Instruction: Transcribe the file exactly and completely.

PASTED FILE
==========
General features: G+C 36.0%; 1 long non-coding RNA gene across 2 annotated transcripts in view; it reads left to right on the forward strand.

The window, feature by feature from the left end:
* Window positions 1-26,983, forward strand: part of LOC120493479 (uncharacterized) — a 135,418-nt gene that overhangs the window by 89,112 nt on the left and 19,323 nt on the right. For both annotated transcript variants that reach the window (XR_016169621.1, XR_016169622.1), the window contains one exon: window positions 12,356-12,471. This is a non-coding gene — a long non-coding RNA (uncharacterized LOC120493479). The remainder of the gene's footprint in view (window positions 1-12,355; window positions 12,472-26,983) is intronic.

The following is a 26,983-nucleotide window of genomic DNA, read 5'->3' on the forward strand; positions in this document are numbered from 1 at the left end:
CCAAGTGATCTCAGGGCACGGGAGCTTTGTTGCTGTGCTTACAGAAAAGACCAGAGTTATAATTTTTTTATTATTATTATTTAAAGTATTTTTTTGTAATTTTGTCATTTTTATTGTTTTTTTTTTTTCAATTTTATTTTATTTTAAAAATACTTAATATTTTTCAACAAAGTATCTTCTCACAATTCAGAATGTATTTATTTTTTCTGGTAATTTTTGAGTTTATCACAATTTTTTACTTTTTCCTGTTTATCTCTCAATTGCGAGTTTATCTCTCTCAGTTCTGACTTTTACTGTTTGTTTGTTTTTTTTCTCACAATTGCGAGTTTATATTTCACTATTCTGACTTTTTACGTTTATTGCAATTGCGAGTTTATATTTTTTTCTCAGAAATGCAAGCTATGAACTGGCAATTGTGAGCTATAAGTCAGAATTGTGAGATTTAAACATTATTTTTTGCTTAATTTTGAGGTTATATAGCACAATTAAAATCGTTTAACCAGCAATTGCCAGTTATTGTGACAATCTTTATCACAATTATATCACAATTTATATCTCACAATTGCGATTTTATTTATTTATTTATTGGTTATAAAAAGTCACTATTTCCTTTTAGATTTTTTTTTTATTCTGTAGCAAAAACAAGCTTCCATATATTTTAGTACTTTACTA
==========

General features: G+C 36.0%; 1 long non-coding RNA gene across 2 annotated transcripts in view; it reads left to right on the forward strand.

The window, feature by feature from the left end:
* Window positions 1-26,983, forward strand: part of LOC120493479 (uncharacterized) — a 135,418-nt gene that overhangs the window by 89,112 nt on the left and 19,323 nt on the right. For both annotated transcript variants that reach the window (XR_016169621.1, XR_016169622.1), the window contains one exon: window positions 12,356-12,471. This is a non-coding gene — a long non-coding RNA (uncharacterized LOC120493479). The remainder of the gene's footprint in view (window positions 1-12,355; window positions 12,472-26,983) is intronic.

The following is a 26,983-nucleotide window of genomic DNA, read 5'->3' on the forward strand; positions in this document are numbered from 1 at the left end:
CCAAGTGATCTCAGGGCACGGGAGCTTTGTTGCTGTGCTTACAGAAAAGACCAGAGTTATAATTTTTTTATTATTATTATTTAAAGTATTTTTTTGTAATTTTGTCATTTTTATTGTTTTTTTTTTTTCAATTTTATTTTATTTTAAAAATACTTAATATTTTTCAACAAAGTATCTTCTCACAATTCAGAATGTATTTATTTTTTCTGGTAATTTTTGAGTTTATCACAATTTTTTACTTTTTCCTGTTTATCTCTCAATTGCGAGTTTATCTCTCTCAGTTCTGACTTTTACTGTTTGTTTGTTTTTTTTCTCACAATTGCGAGTTTATATTTCACTATTCTGACTTTTTACGTTTATTGCAATTGCGAGTTTATATTTTTTTCTCAGAAATGCAAGCTATGAACTGGCAATTGTGAGCTATAAGTCAGAATTGTGAGATTTAAACATTATTTTTTGCTTAATTTTGAGGTTATATAGCACAATTAAAATCGTTTAACCAGCAATTGCCAGTTATTGTGACAATCTTTATCACAATTATATCACAATTTATATCTCACAATTGCGATTTTATTTATTTATTTATTGGTTATAAAAAGTCACTATTTCCTTTTAGATTTTTTTTTTATTCTGTAGCAAAAACAAGCTTCCATATATTTTAGTACTTTACTA